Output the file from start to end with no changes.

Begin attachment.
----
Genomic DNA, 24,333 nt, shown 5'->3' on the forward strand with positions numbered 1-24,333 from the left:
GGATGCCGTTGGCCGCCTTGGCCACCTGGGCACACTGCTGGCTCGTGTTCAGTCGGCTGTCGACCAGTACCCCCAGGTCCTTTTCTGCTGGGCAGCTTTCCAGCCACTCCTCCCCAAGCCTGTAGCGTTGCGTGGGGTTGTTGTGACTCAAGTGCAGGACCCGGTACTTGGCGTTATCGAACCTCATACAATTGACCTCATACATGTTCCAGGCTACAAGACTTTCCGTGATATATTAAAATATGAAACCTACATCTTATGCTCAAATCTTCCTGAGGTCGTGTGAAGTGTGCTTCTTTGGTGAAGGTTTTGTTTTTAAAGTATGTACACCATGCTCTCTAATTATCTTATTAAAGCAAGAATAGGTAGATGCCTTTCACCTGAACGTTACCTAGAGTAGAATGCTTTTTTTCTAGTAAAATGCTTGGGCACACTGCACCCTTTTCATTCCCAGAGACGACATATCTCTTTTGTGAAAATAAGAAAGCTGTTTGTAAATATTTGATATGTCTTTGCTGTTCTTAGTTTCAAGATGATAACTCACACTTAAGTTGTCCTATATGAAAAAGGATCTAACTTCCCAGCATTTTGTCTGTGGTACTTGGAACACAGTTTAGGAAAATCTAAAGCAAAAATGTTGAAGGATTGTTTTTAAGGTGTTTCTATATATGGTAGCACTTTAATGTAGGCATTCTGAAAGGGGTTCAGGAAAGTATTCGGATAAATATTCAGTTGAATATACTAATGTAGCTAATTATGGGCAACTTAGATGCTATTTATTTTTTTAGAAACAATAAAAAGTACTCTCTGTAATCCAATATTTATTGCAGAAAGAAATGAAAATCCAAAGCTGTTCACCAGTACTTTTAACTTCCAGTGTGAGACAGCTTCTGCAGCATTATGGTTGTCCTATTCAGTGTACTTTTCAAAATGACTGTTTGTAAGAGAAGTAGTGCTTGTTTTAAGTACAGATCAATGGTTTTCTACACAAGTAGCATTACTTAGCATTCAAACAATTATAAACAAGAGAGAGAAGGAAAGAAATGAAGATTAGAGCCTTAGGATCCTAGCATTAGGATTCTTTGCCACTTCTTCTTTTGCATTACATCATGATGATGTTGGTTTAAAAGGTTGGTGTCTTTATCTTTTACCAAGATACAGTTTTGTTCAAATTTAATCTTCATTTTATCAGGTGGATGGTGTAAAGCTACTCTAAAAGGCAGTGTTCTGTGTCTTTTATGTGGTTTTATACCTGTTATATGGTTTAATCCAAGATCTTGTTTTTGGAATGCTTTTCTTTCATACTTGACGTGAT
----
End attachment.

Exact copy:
Genomic DNA, 24,333 nt, shown 5'->3' on the forward strand with positions numbered 1-24,333 from the left:
GGATGCCGTTGGCCGCCTTGGCCACCTGGGCACACTGCTGGCTCGTGTTCAGTCGGCTGTCGACCAGTACCCCCAGGTCCTTTTCTGCTGGGCAGCTTTCCAGCCACTCCTCCCCAAGCCTGTAGCGTTGCGTGGGGTTGTTGTGACTCAAGTGCAGGACCCGGTACTTGGCGTTATCGAACCTCATACAATTGACCTCATACATGTTCCAGGCTACAAGACTTTCCGTGATATATTAAAATATGAAACCTACATCTTATGCTCAAATCTTCCTGAGGTCGTGTGAAGTGTGCTTCTTTGGTGAAGGTTTTGTTTTTAAAGTATGTACACCATGCTCTCTAATTATCTTATTAAAGCAAGAATAGGTAGATGCCTTTCACCTGAACGTTACCTAGAGTAGAATGCTTTTTTTCTAGTAAAATGCTTGGGCACACTGCACCCTTTTCATTCCCAGAGACGACATATCTCTTTTGTGAAAATAAGAAAGCTGTTTGTAAATATTTGATATGTCTTTGCTGTTCTTAGTTTCAAGATGATAACTCACACTTAAGTTGTCCTATATGAAAAAGGATCTAACTTCCCAGCATTTTGTCTGTGGTACTTGGAACACAGTTTAGGAAAATCTAAAGCAAAAATGTTGAAGGATTGTTTTTAAGGTGTTTCTATATATGGTAGCACTTTAATGTAGGCATTCTGAAAGGGGTTCAGGAAAGTATTCGGATAAATATTCAGTTGAATATACTAATGTAGCTAATTATGGGCAACTTAGATGCTATTTATTTTTTTAGAAACAATAAAAAGTACTCTCTGTAATCCAATATTTATTGCAGAAAGAAATGAAAATCCAAAGCTGTTCACCAGTACTTTTAACTTCCAGTGTGAGACAGCTTCTGCAGCATTATGGTTGTCCTATTCAGTGTACTTTTCAAAATGACTGTTTGTAAGAGAAGTAGTGCTTGTTTTAAGTACAGATCAATGGTTTTCTACACAAGTAGCATTACTTAGCATTCAAACAATTATAAACAAGAGAGAGAAGGAAAGAAATGAAGATTAGAGCCTTAGGATCCTAGCATTAGGATTCTTTGCCACTTCTTCTTTTGCATTACATCATGATGATGTTGGTTTAAAAGGTTGGTGTCTTTATCTTTTACCAAGATACAGTTTTGTTCAAATTTAATCTTCATTTTATCAGGTGGATGGTGTAAAGCTACTCTAAAAGGCAGTGTTCTGTGTCTTTTATGTGGTTTTATACCTGTTATATGGTTTAATCCAAGATCTTGTTTTTGGAATGCTTTTCTTTCATACTTGACGTGAT